Later, students are introduced to fractions. The set of all numbers that CAN be expressed as a quotient of two integers (where the denominator is not zero) is called the set of **Rational Numbers**. Rational Numbers can also be expressed as a terminating or repeating decimal. Some rational numbers are \begin{align*}-1, \frac{3}{5}, - \frac{7}{3}, 1, 000, 002, 0\end{align*}. Of course there are an infinite number of rational numbers between any two whole numbers, so listing all rational numbers neatly is difficult (but it is possible--can you think of a way to do it?).

Notice, that all integers are in the set of rational numbers (for example, 5 CAN be written as the quotient of 10 and 2 since \begin{align*}5 = \frac{10}{2}\end{align*}), so the integers are a subset of the rational numbers. Finally, when working with circles students encounter a number that can be approximated as a quotient of two integers but cannot be expressed EXACTLY as that quotient, that is the number π. Recall that π was often expressed as APPROXIMATELY \begin{align*}\frac{22}{7}\end{align*} or 3.14, BUT NOT EXACTLY THOSE VALUES.

When first exploring using the Pythagorean Theorem to find the length of a diagonal of a square whose side is 1, the number \begin{align*}\sqrt{2}\end{align*} was introduced. \begin{align*}\sqrt{2}\end{align*} often was approximated as 1.4 or 1.414, but again you can’t possibly write out all of the decimals in \begin{align*}\sqrt{2}\end{align*}. These two numbers are examples of IRRATIONAL numbers, that is numbers that cannot be expressed as a quotient of two integers, and therefore CANNOT be expressed as a terminating or repeating decimal. The set of all rational and irrational numbers together is called REAL numbers.

Finally, when working again with the Pythagorean Theorem in the coordinate plane (where “negative distances” are possible), negative values appeared within the square root! But what number times itself can result in a negative number?

Historically, when this occurred, mathematicians thought that this was only an oddity of the theorem and not something that can actually exist. They therefore called such numbers imaginary. But, some real-world problems can be solved with imaginary numbers.

The set of all real numbers AND imaginary numbers is called the set of Complex numbers.

## Complex Number Plane

In standard form *z* = *a* + *bi*, a complex number can be graphed using rectangular coordinates (*a*, *b*). *a* represents the *x* - coordinate, while *b* represents the *y* - coordinate. Alternatively, the *x* - coordinate represents “real number” values, while the *y* - coordinate represents the “imaginary” values.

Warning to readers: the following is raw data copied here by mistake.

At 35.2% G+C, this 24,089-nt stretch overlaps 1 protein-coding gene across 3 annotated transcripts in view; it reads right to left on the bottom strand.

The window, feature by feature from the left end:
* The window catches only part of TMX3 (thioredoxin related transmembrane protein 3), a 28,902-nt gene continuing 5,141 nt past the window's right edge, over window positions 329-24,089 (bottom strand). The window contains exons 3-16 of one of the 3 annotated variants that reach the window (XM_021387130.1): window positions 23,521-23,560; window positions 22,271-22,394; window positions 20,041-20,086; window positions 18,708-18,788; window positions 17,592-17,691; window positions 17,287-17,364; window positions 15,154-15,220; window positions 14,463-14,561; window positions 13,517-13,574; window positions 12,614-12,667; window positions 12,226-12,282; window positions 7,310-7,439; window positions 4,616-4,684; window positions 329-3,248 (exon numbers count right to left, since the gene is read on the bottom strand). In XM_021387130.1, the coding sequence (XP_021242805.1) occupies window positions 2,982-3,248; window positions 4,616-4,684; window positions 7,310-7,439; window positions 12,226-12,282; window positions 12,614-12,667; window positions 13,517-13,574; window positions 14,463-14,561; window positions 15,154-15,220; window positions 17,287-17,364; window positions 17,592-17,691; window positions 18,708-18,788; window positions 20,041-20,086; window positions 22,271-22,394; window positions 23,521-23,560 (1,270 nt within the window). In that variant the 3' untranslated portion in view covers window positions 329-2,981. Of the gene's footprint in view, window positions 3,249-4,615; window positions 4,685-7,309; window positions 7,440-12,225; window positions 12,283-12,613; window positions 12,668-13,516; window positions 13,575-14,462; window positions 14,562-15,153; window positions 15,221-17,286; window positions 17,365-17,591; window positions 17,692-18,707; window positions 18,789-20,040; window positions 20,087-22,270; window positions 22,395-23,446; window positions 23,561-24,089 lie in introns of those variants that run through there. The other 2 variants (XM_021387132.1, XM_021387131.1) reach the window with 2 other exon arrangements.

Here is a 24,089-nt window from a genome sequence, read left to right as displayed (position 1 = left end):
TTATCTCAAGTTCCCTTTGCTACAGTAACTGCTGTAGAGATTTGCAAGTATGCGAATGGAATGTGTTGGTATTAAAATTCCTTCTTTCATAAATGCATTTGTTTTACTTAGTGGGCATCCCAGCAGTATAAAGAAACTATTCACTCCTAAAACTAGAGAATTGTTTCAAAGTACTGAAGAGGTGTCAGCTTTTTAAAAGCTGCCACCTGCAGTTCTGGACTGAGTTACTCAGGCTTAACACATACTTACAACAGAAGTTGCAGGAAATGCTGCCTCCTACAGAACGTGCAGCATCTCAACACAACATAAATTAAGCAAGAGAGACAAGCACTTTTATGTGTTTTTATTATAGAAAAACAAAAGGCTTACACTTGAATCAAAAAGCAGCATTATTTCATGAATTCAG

For example, given the complex number in standard form: *z* = 2 + 2*i*, you can graph this number in the coordinate plane To graph this point, the coordinate (2, 2) is graphed as shown below:

## Lesson Summary

When graphing a complex number using rectangular coordinates, the x-axis plots the real number, while the y-axis plots the coefficient of the imaginary number.

## Points to Consider

Given a point in a rectangular coordinate system that represents a complex number, multiply that complex number by *i* and graph this new complex number. If the points that represent the original complex number and the new complex number have a line drawn from the origin to each point- note the angle between the two lines. Multiply the second complex number by *i* and plot this third point. Draw a line from the origin to this point. Note the angle between the second line and the third line. What appears to happen when a complex number is multiplied by *i*?

## Review Questions

Using rectangular coordinate system, graph

- Simplify the following radicals a. \begin{align*}\sqrt{-9}\end{align*} b. \begin{align*}\sqrt{-12}\end{align*} c. \begin{align*}\sqrt{-17}\end{align*} d. \begin{align*}\sqrt{140-108}\end{align*}
- Solve each equation and express it as a complex number. (Note: If the imaginary part is 0, you can still express the solution as
*a*+*bi*, but you will have*b*= 0 a.*x*^{2}+ 24 = 0 b. 2*x*^{2}- 4*x*+ 7 = 0 - Plot each of the following complex numbers: a. (4 + 2
*i*) b. (-3 +*i*) c. (3 - 4*i*) d. 3*i*

## Review Answers

- a. \begin{align*}3i\end{align*} b. \begin{align*}2i\sqrt{3}\end{align*} c. \begin{align*}i\sqrt{17}\end{align*} d. \begin{align*}\sqrt{32} = 6\sqrt{2}\end{align*}
- a. \begin{align*}x = \pm2\sqrt{6}i\end{align*} b. \begin{align*}x = 1 \pm 2\sqrt{3}i\end{align*}